• emallgration - migration toward lower-tech, lower-information environments containing a lessened emphasis on consumerism. (page 173)
  • emotional ketchup burst - the bottling up of opinions and emotions inside oneself so that they explosively burst forth all at once, shocking and confusing employers and friends — most of whom thought things were fine. (page 21)
  • the emperor's new mall - the popular notion that shopping malls exist on the inside only and have no exterior. The suspension of visual belief engendered by this notion allows shoppers to pretend that the large, cement blocks thrust into their environment, do not, in fact, exist. (page 71)
  • ethnomagnetism - the tendency of young people to live in emotionally demonstrative, more unrestrained ethnic neighborhoods: "You wouldn't understand it there, mother — they hug where I live now." (page 26)
  • expatriate solipsism - when arriving in a foreign travel destination one had hoped was undiscovered, only to find many people just like oneself; the peeved refusal to talk to said people because they have ruined one's elitist travel fantasy. (page 172)
  • fame-induced apathy - the attitude that no activity is worth pursuing unless one can become very famous pursuing it. Fame-induced apathy mimics laziness, but its roots are much deeper. (page 150)
  • green division - to know the difference between envy and jealousy. (page 150)


  • historical slumming - the act of visiting locations such as diners, smokestack industrial sites, rural villages — locations where time appears to have been frozen many years back — so as to experience relief when one returns back to "the present". (page 11)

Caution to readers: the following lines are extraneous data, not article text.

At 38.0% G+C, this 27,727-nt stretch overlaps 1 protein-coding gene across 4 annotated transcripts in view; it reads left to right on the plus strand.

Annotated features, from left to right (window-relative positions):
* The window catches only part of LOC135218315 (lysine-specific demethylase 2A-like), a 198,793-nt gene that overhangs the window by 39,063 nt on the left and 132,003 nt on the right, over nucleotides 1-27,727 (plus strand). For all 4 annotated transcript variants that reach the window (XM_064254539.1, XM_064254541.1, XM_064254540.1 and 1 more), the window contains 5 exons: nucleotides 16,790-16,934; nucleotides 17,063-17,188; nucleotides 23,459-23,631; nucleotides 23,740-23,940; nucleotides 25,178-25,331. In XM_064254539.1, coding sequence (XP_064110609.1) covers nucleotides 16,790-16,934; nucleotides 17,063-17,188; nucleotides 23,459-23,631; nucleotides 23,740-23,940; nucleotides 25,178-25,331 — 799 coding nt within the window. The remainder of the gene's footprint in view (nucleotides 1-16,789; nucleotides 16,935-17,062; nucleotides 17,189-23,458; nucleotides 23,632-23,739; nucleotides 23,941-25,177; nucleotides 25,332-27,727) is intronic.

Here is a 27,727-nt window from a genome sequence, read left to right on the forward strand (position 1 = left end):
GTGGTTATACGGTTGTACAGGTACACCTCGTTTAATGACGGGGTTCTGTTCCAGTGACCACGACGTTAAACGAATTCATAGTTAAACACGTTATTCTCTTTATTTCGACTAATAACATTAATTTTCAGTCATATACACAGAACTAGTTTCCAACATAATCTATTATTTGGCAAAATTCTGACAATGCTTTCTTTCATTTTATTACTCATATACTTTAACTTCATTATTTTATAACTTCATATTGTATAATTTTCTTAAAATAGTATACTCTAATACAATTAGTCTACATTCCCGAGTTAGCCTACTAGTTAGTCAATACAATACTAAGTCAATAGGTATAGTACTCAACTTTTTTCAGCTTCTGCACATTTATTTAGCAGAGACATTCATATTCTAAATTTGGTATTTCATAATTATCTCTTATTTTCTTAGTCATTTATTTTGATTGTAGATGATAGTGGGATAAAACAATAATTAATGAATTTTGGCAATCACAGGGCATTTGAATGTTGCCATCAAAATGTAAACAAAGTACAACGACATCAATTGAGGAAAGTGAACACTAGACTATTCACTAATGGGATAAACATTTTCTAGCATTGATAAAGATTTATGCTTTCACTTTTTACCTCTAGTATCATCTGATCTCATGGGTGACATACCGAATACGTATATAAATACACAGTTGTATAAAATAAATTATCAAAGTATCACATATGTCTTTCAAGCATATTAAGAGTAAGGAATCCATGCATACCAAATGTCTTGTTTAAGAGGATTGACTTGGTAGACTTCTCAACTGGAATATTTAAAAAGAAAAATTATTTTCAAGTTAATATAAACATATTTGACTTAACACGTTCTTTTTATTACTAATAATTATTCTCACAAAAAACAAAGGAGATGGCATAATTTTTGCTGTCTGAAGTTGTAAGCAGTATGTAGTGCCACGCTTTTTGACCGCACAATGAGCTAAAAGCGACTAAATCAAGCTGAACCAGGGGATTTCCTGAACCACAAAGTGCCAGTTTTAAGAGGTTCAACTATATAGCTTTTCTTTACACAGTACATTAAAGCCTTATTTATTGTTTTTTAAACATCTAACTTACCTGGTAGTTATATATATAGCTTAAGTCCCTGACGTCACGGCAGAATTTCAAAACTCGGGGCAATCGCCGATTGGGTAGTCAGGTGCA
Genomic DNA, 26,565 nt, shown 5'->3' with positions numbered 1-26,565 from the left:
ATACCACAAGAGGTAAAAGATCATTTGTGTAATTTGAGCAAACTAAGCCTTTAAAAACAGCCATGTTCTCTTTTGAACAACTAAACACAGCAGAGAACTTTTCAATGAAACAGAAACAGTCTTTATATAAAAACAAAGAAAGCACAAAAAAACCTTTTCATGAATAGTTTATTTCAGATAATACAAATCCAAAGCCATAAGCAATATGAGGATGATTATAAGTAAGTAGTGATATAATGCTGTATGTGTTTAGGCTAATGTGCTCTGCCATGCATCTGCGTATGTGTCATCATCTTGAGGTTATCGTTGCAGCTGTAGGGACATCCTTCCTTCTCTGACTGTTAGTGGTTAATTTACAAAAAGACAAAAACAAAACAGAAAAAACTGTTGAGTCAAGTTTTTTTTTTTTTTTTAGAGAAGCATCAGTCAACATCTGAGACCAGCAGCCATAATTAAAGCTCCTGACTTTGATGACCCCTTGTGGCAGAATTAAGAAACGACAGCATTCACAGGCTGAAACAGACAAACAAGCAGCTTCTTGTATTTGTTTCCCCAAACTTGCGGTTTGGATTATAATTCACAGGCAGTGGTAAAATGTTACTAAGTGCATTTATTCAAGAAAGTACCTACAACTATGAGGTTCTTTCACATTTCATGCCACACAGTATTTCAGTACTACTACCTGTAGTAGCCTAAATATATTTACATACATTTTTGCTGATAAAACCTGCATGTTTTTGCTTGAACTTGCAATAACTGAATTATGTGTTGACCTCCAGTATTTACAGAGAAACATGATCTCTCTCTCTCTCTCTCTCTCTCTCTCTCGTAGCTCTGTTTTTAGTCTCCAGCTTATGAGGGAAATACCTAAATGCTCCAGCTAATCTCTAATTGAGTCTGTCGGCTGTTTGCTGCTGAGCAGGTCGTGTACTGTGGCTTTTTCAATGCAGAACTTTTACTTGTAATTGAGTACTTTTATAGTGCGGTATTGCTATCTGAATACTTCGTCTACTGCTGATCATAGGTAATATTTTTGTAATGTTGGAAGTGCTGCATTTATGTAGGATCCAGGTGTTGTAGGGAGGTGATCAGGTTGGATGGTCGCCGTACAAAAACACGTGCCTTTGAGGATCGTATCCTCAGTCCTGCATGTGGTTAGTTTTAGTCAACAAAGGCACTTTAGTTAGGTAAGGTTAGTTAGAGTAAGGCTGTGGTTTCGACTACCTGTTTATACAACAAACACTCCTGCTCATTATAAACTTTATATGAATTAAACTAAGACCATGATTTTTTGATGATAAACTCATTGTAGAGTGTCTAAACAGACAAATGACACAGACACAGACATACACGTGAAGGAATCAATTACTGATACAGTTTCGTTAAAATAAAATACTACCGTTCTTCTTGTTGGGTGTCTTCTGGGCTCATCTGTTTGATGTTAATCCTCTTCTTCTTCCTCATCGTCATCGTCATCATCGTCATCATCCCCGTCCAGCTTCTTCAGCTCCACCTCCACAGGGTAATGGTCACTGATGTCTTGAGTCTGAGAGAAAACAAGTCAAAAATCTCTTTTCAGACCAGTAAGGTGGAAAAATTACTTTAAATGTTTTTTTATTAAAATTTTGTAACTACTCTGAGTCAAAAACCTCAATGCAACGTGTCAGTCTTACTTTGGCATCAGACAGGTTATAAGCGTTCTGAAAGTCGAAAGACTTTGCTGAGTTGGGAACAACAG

• historical underdosing - to live in a period of time when nothing seems to happen. Major symptoms include addiction to newspapers, magazines, and TV news broadcasts. (page 7)
  • historical overdosing - to live in a period of time when too much seems to happen. Major symptoms include addiction to newspapers, magazines, and TV news broadcasts. (page 7)
  • homeowner envy - feelings of jealousy generated in the young and the disenfranchised when facing gruesome housing statistics. (page 144)
  • Jack-and-Jill party - a Squire tradition; baby showers to which both men and women friends are invited as opposed to only women. Doubled purchasing power of bisexual attendance brings gift values up to Eisenhower-era standards. (page 143)
  • Japanese minimalism - the most frequently offered interior design aesthetic used by rootless career-hopping young people. (page 75)
  • knee-jerk irony - the tendency to make flippant ironic comments as a reflexive matter of course in everyday conversation. (page 150)
  • legislated nostalgia - to force a body of people to have memories they do not actually possess: "How can I be a part of the 1960s generation when I don't even remember any of it?" (page 41)
  • lessness - a philosophy whereby one reconciles oneself with diminishing expectations of material wealth: "I've given up wanting to make a killing or be a bigshot. I just want to find happiness and maybe open up a little roadside cafe in Idaho." (page 54)